Los Angeles County Sheriff Alex Villanueva, who pivoted to the right during his tenure and his reelection campaign and repeatedly attacked Gascón on the trail, appears to have fallen short of the 50%-plus-one vote tally he needed to avoid a November runoff. A head-to-head contest, probably with former Long Beach Police Chief Robert Luna, could expose new vulnerabilities.

Sacramento Dist. Atty. Anne Marie Schubert, who spent months attacking Boudin and Gascón, finished last in the state attorney general’s race that was easily won by incumbent Rob Bonta. And in Alameda County, reform candidate Pamela Price garnered more than 40% of the vote and will enter a November runoff as the favorite to become Oakland’s chief prosecutor.

Miriam Krinsky, director of a national organization that supports progressive prosecutors, warned late Tuesday night against reading too much into Boudin’s defeat, which she argued was driven by heavy Republican spending in a low-turnout election.

Spending in the recall topped $10 million. More than two-thirds of that — about $7.3 million — came from recall backers, including billionaire hedge-fund manager William Oberndorf, who has given millions to Republican campaigns, including to Senate Minority Leader Mitch McConnell’s fund for Republican Senate candidates.

“Even in the face of this isolated result, the reform-minded prosecutor movement continues to grow stronger because communities recognize that criminal justice reform makes us safer,” Krinsky said.

Sean Clegg, an advisor to Caruso’s campaign, said Californians are recalibrating what they want in a criminal justice system, not rejecting reform wholesale.

“Most voters want racial justice. They want fair prosecutions. They want police accountability,” he said. “And they want the tents to come down. They want misdemeanors prosecuted.”

That view was echoed Wednesday by San Francisco Mayor London Breed, who will name Boudin’s replacement. She told reporters that although voters have been frustrated by a “lack of accountability” when crimes are committed, it is a “false choice to think that we have to give up on criminal justice reform or give up on police reform.”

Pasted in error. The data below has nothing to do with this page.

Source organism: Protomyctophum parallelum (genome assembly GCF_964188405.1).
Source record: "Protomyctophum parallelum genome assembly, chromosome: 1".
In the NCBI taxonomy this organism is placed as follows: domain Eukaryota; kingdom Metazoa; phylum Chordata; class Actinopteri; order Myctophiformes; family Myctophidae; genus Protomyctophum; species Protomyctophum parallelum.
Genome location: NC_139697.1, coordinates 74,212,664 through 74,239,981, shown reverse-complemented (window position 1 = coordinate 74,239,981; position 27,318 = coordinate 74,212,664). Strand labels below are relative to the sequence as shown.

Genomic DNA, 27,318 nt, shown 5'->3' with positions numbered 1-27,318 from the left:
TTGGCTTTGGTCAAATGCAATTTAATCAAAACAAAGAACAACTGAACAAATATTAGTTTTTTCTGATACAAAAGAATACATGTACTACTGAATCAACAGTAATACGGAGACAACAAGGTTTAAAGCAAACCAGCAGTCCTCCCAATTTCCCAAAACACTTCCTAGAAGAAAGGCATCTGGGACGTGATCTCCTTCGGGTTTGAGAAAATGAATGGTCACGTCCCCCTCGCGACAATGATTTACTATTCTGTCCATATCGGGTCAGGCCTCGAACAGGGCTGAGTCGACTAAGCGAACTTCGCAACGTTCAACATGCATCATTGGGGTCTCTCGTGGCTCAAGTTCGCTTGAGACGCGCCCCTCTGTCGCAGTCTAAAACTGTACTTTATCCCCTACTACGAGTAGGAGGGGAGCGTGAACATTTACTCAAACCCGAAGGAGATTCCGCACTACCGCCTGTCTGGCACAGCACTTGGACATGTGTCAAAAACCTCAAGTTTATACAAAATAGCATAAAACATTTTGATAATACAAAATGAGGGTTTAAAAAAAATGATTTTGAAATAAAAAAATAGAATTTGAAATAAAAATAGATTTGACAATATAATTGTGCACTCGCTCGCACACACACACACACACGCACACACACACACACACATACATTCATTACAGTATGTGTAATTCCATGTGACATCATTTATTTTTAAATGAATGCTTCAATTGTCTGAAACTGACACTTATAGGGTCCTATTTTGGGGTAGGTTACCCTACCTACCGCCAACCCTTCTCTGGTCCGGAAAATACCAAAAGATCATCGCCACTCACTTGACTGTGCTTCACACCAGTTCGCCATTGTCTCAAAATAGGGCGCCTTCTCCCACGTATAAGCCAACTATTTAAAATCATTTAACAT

Los Angeles County Dist. Atty. George Gascón speaks.
Los Angeles County Dist. Atty. George Gascón addresses police accountability and the actions taken by his office in May.
(Brian van der Brug/Los Angeles Times)

“It is not just about law and order and tough on crime and locking people up and throwing away the key,” Breed said. “That’s not what this is about. It’s about accountability ... and coming to a reasonable conclusion around justice and what that really means.”

The idiosyncrasies of the Boudin recall — including that the election was a referendum on Boudin instead of a choice between two candidates — should give pause to those who are trying to predict November outcomes, including in the Los Angeles mayoral race, Binder said.

Opponents, however, see blood in the water. Tim Lineberger, a spokesman for Spitzer’s reelection campaign and the Gascón recall effort, said Tuesday was a resounding defeat for politicians who he said are ignoring constituents’ cries for help with crime and homelessness. “None of it was a referendum on any particular candidate or race. I think it was all a referendum on soft-on-crime, pro-criminal policies that are devastating the communities where they’re being implemented,” he said. “People are reacting, and they’re pushing back.”

To force Gascón into a recall election, the campaign to oust him needs to collect roughly 567,000 signatures by July 6. As of May 31, it had 500,000. Experts, however, have warned the group will probably need to collect closer to 700,000 petitions to succeed, as some signatures will be dismissed during a verification process.

Boudin’s loss is an urgent reminder to advocates and donors backing progressive criminal justice reform that they can’t walk away from candidates once they take office, said DeAnna Hoskins, president of JustLeadershipUSA, a nonprofit working to halve the U.S. prison population by 2030.

She said progressive prosecutors grappling to undo “years of destruction, years of underinvestment, years of mass incarceration” face an uphill battle.

“We have to build an infrastructure to win, but we’ve got to have the infrastructure to defend reform,” Hoskins said. “We cannot walk away once a win is accomplished. We have to keep our collective foot on the gas pedal. That’s what we traditionally don’t do. The night of the election, we say, ‘Check, that’s done,’ and we move on to the next one.”